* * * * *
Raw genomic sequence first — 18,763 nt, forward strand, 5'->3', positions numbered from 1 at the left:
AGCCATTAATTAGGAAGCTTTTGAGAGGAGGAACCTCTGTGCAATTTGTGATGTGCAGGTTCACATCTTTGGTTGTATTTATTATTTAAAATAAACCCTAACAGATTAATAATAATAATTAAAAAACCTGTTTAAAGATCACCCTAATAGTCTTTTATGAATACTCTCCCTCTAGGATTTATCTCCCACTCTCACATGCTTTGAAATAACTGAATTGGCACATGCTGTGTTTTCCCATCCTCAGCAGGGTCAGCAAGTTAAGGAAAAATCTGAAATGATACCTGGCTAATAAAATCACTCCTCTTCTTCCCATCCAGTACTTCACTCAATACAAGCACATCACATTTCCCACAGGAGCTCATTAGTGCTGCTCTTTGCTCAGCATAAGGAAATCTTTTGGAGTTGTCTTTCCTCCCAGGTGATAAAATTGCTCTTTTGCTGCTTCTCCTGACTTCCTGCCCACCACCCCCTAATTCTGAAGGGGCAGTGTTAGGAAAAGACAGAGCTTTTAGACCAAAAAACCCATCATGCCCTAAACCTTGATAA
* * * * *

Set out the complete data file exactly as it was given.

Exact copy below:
Raw genomic sequence first — 18,763 nt, forward strand, 5'->3', positions numbered from 1 at the left:
AGCCATTAATTAGGAAGCTTTTGAGAGGAGGAACCTCTGTGCAATTTGTGATGTGCAGGTTCACATCTTTGGTTGTATTTATTATTTAAAATAAACCCTAACAGATTAATAATAATAATTAAAAAACCTGTTTAAAGATCACCCTAATAGTCTTTTATGAATACTCTCCCTCTAGGATTTATCTCCCACTCTCACATGCTTTGAAATAACTGAATTGGCACATGCTGTGTTTTCCCATCCTCAGCAGGGTCAGCAAGTTAAGGAAAAATCTGAAATGATACCTGGCTAATAAAATCACTCCTCTTCTTCCCATCCAGTACTTCACTCAATACAAGCACATCACATTTCCCACAGGAGCTCATTAGTGCTGCTCTTTGCTCAGCATAAGGAAATCTTTTGGAGTTGTCTTTCCTCCCAGGTGATAAAATTGCTCTTTTGCTGCTTCTCCTGACTTCCTGCCCACCACCCCCTAATTCTGAAGGGGCAGTGTTAGGAAAAGACAGAGCTTTTAGACCAAAAAACCCATCATGCCCTAAACCTTGATAA